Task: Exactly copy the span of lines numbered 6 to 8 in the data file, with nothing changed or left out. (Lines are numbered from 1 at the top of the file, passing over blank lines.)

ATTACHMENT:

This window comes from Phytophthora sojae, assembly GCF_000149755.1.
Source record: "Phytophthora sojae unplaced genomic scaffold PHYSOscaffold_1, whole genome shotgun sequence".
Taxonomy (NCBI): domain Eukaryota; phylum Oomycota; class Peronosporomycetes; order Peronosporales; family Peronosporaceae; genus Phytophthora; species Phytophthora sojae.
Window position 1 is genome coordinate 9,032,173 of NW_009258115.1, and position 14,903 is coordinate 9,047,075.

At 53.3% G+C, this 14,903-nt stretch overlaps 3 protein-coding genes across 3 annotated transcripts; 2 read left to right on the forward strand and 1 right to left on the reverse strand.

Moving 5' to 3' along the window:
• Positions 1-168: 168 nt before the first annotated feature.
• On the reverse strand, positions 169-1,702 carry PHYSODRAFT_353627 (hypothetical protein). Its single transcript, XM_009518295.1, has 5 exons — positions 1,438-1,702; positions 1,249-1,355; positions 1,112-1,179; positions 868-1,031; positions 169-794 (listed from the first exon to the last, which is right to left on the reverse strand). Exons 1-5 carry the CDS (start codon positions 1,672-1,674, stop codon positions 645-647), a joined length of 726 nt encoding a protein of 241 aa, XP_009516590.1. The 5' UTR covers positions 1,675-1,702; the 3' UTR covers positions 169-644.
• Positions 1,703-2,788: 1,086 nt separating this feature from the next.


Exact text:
Moving 5' to 3' along the window:
• Positions 1-168: 168 nt before the first annotated feature.
• On the reverse strand, positions 169-1,702 carry PHYSODRAFT_353627 (hypothetical protein). Its single transcript, XM_009518295.1, has 5 exons — positions 1,438-1,702; positions 1,249-1,355; positions 1,112-1,179; positions 868-1,031; positions 169-794 (listed from the first exon to the last, which is right to left on the reverse strand). Exons 1-5 carry the CDS (start codon positions 1,672-1,674, stop codon positions 645-647), a joined length of 726 nt encoding a protein of 241 aa, XP_009516590.1. The 5' UTR covers positions 1,675-1,702; the 3' UTR covers positions 169-644.